115) Dealing with the Devil:  Adventures in parenting, Part 3 – Philosophizing with Asmodeus

“It’s like a game, Siskenet.  You like games?” 

After a pause, reluctantly, Siskenet nodded.

“Right, so if you want a really excellent, super-satisfying game, what has to happen?”

Siskenet answered right away.  “You have to win?”

The man laughed heartily, holding his belly.  “Well,” he sniffed, wiping his eyes, “that does help.”  He blew his nose into a shiny red handkerchief, then looked down again at Siskenet. “But if you are a true gamesperson, you can have an excellent game even if you lose.”

Siskenet nodded.  “That’s true.”

“And what determines that?”  The man waited, as still and patient as a fox outside the rabbit hole.  

“You play your best?”

“Exactly!” the man cried in delight.  “You play your BEST!”  He smiled, as if they had just answered the Mystery of Existence or something.

“Okay,” Siskenet shrugged.  “That’s true.”

The man continued smiling at him.  They stared at each other for several long seconds.

“Okay fine, I don’t get it.”  Siskenet looked intently at the ground.

“It’s okay, Siskenet.”  The man’s voice was surprisingly gentle.  “Let me just ask you one more question.  Ok?”


Siskenet nodded.

“What do the other players have to do in order for you to be pushed to play your absolute best?”

“They have to play their absolute best,” Siskenet answered immediately.

The man smiled again, spreading his hands like he was the host welcoming them to sit at his table.  

“So….”  Siskenet paused, gathering his thoughts.  “So you’re telling me that the world you want is one in which people are able to perform at their absolute best?”

“Yes,” the man replied, solemn.  “I want a world of excellence.”

“But….”  Siskenet steeled himself.  Well, he’d come this far.


“But your armies!  I’ve seen….”  Siskenet looked at the ground again, that old, murderous rage rising in his breast; he choked it down, turning cold, letting the hot anger transmute back into his commitment for vengeance. He had swallowed this anger many times; he could do it one more.  “I’ve seen what they do,” he spat.  “How is this a better world?”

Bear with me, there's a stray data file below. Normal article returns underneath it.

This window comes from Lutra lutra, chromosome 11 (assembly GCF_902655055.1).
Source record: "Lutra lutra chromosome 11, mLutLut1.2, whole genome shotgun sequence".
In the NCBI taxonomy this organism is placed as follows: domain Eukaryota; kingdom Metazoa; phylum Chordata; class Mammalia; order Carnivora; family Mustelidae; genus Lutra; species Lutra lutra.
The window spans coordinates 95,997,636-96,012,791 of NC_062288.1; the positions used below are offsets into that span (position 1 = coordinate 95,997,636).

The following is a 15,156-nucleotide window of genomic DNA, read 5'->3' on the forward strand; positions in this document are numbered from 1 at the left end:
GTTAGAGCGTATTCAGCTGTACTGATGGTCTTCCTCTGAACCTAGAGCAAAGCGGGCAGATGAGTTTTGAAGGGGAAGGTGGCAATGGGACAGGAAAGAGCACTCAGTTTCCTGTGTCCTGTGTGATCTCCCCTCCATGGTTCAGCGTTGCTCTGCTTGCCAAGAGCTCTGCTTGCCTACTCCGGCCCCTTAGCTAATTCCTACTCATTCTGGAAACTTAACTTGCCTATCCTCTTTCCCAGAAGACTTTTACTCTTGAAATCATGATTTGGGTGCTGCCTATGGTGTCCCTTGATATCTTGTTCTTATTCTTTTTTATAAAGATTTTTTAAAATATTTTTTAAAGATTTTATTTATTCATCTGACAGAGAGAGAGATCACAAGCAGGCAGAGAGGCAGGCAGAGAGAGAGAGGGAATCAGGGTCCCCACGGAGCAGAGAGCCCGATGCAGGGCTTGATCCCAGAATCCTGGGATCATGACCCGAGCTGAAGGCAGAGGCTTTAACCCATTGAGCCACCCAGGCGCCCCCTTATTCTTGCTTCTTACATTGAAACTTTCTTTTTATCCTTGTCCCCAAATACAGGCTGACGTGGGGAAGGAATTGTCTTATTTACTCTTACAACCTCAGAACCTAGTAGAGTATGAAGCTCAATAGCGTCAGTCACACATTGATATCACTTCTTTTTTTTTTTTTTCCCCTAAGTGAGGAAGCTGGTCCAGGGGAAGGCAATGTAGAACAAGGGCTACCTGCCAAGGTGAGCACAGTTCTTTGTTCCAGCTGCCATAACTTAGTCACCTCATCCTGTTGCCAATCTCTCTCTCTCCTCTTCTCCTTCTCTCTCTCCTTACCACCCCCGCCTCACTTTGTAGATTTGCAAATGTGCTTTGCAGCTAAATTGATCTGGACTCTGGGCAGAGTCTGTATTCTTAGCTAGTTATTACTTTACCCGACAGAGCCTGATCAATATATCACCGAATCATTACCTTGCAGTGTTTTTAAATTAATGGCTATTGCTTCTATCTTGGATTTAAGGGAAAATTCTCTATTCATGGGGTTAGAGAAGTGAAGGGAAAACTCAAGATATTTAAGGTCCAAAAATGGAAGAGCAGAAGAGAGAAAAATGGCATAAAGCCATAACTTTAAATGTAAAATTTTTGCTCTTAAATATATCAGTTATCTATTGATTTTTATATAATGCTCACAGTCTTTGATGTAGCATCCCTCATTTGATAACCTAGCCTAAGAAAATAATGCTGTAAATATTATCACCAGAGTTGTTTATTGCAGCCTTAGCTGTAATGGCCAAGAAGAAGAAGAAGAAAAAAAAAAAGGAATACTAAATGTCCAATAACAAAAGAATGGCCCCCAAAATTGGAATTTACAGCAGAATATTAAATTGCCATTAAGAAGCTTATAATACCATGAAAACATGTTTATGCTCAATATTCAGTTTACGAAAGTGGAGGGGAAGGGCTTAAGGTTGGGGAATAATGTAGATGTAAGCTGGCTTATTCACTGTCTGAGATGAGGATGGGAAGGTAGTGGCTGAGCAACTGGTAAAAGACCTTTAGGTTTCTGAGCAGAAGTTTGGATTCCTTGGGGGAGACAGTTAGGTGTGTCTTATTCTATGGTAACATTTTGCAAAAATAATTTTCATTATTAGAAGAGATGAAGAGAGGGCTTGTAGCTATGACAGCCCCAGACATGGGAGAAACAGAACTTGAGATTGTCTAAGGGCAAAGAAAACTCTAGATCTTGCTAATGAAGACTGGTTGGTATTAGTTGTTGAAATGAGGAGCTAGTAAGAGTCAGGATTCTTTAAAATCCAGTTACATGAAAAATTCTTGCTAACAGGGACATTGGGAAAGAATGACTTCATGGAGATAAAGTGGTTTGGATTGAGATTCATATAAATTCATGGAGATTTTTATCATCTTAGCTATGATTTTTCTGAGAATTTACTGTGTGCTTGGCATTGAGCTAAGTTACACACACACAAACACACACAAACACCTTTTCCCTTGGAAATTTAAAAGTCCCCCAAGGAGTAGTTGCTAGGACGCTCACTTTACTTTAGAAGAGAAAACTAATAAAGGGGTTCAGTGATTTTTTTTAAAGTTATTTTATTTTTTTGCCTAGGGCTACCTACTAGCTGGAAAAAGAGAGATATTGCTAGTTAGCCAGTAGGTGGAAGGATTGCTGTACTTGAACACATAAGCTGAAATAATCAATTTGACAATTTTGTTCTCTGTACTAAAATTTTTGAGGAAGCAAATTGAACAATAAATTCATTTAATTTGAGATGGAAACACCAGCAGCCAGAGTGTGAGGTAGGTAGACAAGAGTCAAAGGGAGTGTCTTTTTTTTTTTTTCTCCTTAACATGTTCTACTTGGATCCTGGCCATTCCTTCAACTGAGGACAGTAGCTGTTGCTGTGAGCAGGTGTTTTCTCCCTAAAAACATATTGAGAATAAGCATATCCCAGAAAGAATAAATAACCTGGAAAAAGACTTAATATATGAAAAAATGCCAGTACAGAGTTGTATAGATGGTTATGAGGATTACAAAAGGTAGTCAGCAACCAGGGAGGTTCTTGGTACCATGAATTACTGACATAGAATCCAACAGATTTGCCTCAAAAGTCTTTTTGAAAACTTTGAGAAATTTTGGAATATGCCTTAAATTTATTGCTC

“It’s not better,” the man agreed, remarkably unperturbed through all Siskenet’s anger.  “Not at all.  What happens during war is terrible, Siskenet.  Terrible, but necessary, until the Hierarchy establishes itself and stabilizes things.”

“The Hierarchy?”  Siskenet scoffed.  “You mean like, until you control everything, right?  Like, things are ‘stable’, because everyone who was fighting against you is, what, dead?”

The man shook his head.  “No Siskenet.  Hierarchy should never be imposed.  It should evolve naturally.  It’s like they say, ‘the cream rises to the top.’  Right?  So, with people, with life, success begets those who deserve it, who work for it and dedicate themselves, who commit.  People who are half-hearted about their lives, who never fully apply themselves, success flees from those people.  I know it sounds harsh when you’re used to emphasizing feeling compassion for people, but the truth is, people’s suffering is their own choice.  Fundamentally, they need to take responsibility for themselves.”

He smiled, reaching over against to give Siskenet’s shoulder an affectionate squeeze.  “I know it’s a lot to take in.  It boils down to being responsible.  If you’re responsible, if you apply yourself, you’ll reap the rewards.”

Siskenet brushed the hand off his shoulder, still angry although the man was actually sounding quite reasonable.  “Then why the army?  Why the killing?  It doesn’t make sense.”

“It is the natural struggle for dominance in the Hierarchy, Siskenet.  War continues until those who deserve it are at the top, and those who benefit from serving the vision of their superiors, know their place in the order of things.  This is the best way.  Just like cutthroat players make for the best game.”

“So the violence isn’t your choice?  You expect me to believe that?”  

The man spread his hands again, this time a gesture of helplessness.  “I don’t have expectations either way.  What you choose is up to you.  I know my place in the order of things.”

Siskenet frowned.  This did kind of make sense.  You ARE responsible for the outcomes of your life, and if you work hard and commit, you WILL be more likely to succeed.  There was just….  There was something about this that just felt wrong.  But he couldn’t put his finger on it.  

He looked over at his friend, still blank, like he was present and far away at the same time.  Poor Faeruz.  I’ve got to get us out of here.

“Ok, we’ll do it.”  Siskenet tried to smile warmly, although he knew it probably looked more like he was constipated.  “You’re telling me that people have got to stand up for themselves, battle for their position in the Hierarchy.  So, here we are, standing up.”  He looked over at Faeruz, feeling guilty about what he was volunteering both of them for.  “And then you get us home.”

The man nodded.  “Good choice.  I’m proud of you son.”  In a puff of acrid smoke, he disappeared.

“I’m not your son,” Siskenet muttered.  He felt angry, and confused.  This Demon was trying to tell him it just wanted a better world, a world in which people were responsible for themselves, worked hard, had integrity.  This didn’t seem “evil” at all.  Siskenet found himself agreeing with him even more as he rehashed the conversation.  It did make sense.  

But still, there was something off about it. 

Maybe I just don’t want to take responsibility for myself.

He laughed, out loud, looking toward the horizon, a red undertone to the darkening sky.  

“Come on, Faeruz.  Snap out of it man.  We’ve got some ground to cover before nightfall.”

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